The U.S. government announced Wednesday that it will no longer use products from a popular Russian cyber security company due to security concerns.
Kaspersky Lab was removed from a list of pre-approved vendors after the General Services Administration conducted a review of its potential risks to U.S. networks.
“GSA’s priorities are to ensure the integrity and security of U.S. government systems and networks and evaluate products and services available on our contracts using supply chain risk management processes,” a GSA spokesperson said in a statement.
Kaspersky Lab’s products were also banned from NASA’s Solutions for Enterprise-Wide Procurement (SEWP) vehicle.
“NASA has collaborated and coordinated with [the Office of Management and Budget], GSA and other government agencies on removal of Kaspersky Lab products from the SEWP contracts,” NASA SEWP program manager Joanne Woytek told the Business of Federal Technology.
The company’s products were also removed from GSA’s photographic equipment and related supplies and services schedule 67.
An article published by Bloomberg Tuesday alleged that Kaspersky Lab has ties to the FSB, Russia’s domestic security services. Kaspersky Lab was supposedly involved in developing technology for the security service, according to the article.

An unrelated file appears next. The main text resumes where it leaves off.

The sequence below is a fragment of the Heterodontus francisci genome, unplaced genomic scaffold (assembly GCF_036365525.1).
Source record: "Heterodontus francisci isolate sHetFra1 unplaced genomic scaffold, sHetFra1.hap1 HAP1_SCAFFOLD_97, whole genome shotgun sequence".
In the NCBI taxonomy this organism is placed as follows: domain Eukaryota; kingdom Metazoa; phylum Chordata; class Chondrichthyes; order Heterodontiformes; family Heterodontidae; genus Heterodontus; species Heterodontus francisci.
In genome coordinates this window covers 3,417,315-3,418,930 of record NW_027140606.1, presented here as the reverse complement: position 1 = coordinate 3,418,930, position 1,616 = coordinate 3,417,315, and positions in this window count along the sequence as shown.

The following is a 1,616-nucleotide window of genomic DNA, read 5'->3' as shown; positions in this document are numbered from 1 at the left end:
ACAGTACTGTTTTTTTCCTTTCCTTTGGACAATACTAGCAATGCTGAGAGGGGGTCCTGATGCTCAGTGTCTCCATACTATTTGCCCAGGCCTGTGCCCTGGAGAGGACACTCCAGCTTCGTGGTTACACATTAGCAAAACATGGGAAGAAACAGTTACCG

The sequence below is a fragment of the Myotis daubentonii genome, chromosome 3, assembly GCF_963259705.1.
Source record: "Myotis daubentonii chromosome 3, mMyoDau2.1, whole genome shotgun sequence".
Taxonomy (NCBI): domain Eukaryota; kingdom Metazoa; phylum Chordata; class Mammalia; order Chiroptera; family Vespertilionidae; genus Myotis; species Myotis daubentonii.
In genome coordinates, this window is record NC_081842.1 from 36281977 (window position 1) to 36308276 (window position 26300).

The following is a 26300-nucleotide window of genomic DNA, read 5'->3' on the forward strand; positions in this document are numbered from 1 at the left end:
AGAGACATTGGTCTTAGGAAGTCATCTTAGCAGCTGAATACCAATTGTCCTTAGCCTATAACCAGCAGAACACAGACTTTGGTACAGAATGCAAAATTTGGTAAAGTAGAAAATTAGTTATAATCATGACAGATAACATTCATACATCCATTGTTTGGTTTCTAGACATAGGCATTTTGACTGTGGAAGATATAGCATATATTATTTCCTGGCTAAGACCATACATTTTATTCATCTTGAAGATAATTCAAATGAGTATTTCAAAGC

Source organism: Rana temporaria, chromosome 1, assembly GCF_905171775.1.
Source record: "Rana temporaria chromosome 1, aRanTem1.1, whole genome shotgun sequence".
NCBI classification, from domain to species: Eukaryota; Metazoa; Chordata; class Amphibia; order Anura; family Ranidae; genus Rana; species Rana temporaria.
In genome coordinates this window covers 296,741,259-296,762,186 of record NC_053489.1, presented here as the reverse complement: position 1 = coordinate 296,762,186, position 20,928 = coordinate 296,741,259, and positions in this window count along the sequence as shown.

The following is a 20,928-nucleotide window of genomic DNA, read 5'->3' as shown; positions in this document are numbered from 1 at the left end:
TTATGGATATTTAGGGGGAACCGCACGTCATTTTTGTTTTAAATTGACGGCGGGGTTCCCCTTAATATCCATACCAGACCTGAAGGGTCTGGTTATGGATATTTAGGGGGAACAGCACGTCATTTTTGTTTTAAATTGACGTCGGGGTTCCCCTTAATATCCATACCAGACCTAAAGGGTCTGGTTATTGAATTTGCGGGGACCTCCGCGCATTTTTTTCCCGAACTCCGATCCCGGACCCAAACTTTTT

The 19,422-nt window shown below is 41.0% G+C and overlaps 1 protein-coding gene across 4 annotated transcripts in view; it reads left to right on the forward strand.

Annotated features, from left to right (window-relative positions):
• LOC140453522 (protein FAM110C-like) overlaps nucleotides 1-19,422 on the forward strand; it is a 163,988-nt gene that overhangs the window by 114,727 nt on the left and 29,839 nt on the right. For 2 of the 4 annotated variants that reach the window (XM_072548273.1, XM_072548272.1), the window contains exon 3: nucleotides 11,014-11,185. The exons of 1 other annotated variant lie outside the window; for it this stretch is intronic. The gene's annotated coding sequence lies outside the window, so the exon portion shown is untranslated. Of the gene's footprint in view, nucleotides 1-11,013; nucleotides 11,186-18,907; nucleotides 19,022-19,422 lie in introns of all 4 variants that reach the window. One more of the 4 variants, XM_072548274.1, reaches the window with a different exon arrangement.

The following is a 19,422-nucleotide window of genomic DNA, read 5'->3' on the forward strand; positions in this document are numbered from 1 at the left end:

Kaspersky Lab has vehemently denied any improper dealings with government intelligence agencies in a statement, noting that it only works with governments to stop cyber crimes. The company told The Daily Caller News Foundation that it was being “unjustly accused without any hard evidence to back up these false allegations.” It added that it was “caught up in the middle of a geopolitical fight where each side is attemtping to use the company as a pawn in their geopolitical game.”
The administration’s decision comes after six top intelligence officials told the Senate Permanent Select Committee on Intelligence in May that they would not be comfortable using Kaspersky Lab products on their computers. National Security Agency Director Mike Rogers claimed at the time that he was “personally involved” in monitoring Kaspersky Lab, but did not elaborate. Defense Intelligence Agency Director Vincent Stewart claimed his agency was “tracking Kaspersky and their software.”
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